The Rise of Consumer Litigation Concerning Post-Discharge Debt Reporting: What it Means for CRAs and Furnishers
In light of the rise of consumer litigation concerning post-discharge reporting, consumer reporting agencies
(“CRAs”) and companies that furnish information to CRAs (“Furnishers”) must ensure they are protected. To begin, they should: 1) examine their consumer reports reflecting discharged debts and the information they furnish to CRAs with a critical eye, and 2) ask whether a third-party could potentially be misled by the reported information.
Courts across the country have witnessed a dramatic rise in the number of plaintiffs suing CRAs and Furnishers under the Fair Credit Reporting Act, 15 U.S.C. § 1681 et seq.
(“FCRA”), for allegedly violating certain obligations when reporting consumer debts that have been discharged in bankruptcy. As an initial matter, the FCRA permits CRAs to report bankruptcy cases for 10 years and report accounts that are delinquent or that have been placed for collection for seven years. (15 U.S.C. § 1681c). Exactly what account information may be reported in a consumer report after bankruptcy discharge has been a subject of recent debate.
One of the main purposes of the FCRA is to ensure the accuracy of information reflected on consumer reports. It is well-established, however, that the FCRA requires more than just technical accuracy. Courts also inquire whether information reported in a consumer report could mislead a third-party into making an adverse credit decision. In this context, post-bankruptcy discharge reporting of consumer debts must not mislead potential creditors into making an adverse credit decision based on the mistaken belief that the consumer is still responsible to pay the discharged debts.
Recently, there has been substantial litigation over what constitutes misleading information in credit reports that include reporting on discharged debts. A bankruptcy discharge does not eliminate the existence of the debt; rather, it enjoins creditors from continuing collection activities related to the debt. In other words, the consumer bears no responsibility for paying on the debt after discharge. Thus, while reporting the actual amount that remains unpaid on a debt after discharge may be technically accurate, such reporting in some instances may be misleading and result in liability under the FCRA.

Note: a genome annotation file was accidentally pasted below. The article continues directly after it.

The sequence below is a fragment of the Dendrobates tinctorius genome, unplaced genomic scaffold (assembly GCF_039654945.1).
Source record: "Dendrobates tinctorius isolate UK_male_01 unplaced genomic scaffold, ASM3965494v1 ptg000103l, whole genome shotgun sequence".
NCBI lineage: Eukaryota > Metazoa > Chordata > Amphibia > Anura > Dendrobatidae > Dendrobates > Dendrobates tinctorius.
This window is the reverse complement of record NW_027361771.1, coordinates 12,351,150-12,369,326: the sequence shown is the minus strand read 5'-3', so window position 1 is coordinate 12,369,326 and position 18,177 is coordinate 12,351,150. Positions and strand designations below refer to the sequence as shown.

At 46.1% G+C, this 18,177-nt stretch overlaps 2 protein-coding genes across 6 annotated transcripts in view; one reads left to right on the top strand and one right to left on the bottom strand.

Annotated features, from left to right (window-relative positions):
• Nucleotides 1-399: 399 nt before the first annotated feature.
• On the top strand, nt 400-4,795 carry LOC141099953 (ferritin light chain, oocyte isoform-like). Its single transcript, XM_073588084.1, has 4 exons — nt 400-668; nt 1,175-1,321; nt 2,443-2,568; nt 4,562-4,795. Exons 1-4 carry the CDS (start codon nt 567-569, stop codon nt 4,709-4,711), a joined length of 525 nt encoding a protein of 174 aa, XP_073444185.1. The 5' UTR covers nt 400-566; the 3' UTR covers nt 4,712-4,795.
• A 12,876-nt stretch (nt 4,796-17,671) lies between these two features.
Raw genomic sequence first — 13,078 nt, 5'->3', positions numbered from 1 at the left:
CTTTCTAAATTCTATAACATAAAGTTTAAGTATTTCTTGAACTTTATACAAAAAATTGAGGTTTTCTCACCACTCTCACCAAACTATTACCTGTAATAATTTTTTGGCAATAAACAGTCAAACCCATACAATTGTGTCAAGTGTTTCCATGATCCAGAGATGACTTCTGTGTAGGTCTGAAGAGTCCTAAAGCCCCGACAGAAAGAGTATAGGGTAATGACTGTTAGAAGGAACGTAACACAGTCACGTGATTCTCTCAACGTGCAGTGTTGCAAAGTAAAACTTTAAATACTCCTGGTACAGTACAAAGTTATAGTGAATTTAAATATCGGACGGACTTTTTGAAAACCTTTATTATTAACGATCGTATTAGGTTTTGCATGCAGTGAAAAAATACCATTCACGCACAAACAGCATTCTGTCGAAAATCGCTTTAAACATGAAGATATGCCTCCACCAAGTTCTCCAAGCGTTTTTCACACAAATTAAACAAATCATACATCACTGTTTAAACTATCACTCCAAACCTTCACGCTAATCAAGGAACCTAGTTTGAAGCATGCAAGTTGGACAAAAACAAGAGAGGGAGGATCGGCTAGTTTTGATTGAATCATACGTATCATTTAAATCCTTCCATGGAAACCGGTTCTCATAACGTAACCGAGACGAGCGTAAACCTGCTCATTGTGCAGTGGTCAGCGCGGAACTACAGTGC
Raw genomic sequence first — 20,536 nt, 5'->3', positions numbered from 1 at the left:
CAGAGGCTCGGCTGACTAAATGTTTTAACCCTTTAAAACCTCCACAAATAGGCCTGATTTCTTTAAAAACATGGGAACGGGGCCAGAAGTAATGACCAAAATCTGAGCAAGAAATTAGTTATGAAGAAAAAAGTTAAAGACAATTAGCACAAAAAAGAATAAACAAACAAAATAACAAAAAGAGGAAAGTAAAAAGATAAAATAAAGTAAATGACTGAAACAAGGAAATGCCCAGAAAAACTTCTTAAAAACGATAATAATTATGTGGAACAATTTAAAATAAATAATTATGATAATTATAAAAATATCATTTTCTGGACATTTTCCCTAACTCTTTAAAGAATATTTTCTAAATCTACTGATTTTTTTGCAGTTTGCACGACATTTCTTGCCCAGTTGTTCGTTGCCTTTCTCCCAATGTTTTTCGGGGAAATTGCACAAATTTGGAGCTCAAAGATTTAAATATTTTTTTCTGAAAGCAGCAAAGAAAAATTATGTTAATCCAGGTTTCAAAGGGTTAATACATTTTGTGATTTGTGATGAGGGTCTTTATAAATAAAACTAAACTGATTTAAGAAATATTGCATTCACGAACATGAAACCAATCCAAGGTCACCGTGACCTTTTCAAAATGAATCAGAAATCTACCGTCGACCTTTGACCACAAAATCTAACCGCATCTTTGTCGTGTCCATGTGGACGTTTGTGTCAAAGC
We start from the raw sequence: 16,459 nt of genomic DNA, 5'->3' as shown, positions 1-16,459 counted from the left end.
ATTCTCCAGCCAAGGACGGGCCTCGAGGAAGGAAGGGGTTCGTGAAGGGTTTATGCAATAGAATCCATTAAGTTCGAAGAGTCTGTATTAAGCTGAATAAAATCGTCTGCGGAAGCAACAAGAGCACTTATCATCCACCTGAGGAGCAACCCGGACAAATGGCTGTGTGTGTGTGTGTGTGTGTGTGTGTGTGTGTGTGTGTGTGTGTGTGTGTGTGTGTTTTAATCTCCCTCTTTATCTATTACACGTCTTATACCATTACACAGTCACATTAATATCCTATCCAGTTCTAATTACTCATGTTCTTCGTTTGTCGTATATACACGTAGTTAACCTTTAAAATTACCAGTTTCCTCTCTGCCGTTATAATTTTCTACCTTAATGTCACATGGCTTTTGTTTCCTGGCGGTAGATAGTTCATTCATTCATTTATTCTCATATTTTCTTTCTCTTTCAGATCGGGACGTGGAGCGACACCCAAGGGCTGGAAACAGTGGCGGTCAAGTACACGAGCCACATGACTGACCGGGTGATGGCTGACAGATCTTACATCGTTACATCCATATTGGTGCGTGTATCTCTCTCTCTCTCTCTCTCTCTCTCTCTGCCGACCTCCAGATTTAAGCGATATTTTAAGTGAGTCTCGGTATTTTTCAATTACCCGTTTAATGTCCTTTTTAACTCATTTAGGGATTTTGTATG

The Federal Trade Commission (“FTC”) has provided some guidance on what information may be reported on a discharged debt in its 40 Years of Experience with the Fair Credit Reporting Act: An FTC Staff Report with Summary of Interpretations
(“FTC Report”). The FTC Report and case law in this area consistently instruct that CRAs and Furnishers must report discharged accounts as having a zero balance and must include language that such account was “discharged through bankruptcy.” Traditionally, courts have held that additional reported information, such as a scheduled monthly payment amount or a past due amount, could render the report misleading, even if the same information was reported in the “account history” section of the report. A potential creditor may interpret the additional information as evidence that the consumer still has payment obligations under the debt, even though the debt has been discharged in bankruptcy.
As courts across the country encounter this issue more frequently, opinions on what constitutes misleading information has evolved. Courts have recently begun scrutinizing whether additional information on an account, also showing a zero balance and the “discharged in bankruptcy” language, could in fact mislead even an unsophisticated third party. Recent opinions arising out of the Northern District of Illinois, for example, suggest that when a consumer report shows a zero balance and a clear notation that the debt has been discharged in bankruptcy, it is accurate “per se,” and no additional information could confuse or mislead even an unsophisticated consumer or potential creditor into believing that the consumer is still obligated to pay on the account.
The courts will continue to have the opportunity to refine what can reasonably be considered “misleading” information in a consumer report. Until the courts establish clearer precedent as to whether additional information contained in a tradeline that reported a discharged debt with a zero balance and the requisite “discharged in bankruptcy” language could make the tradeline inaccurate, Furnishers and CRAs should be cautious about including any further information about the debt.
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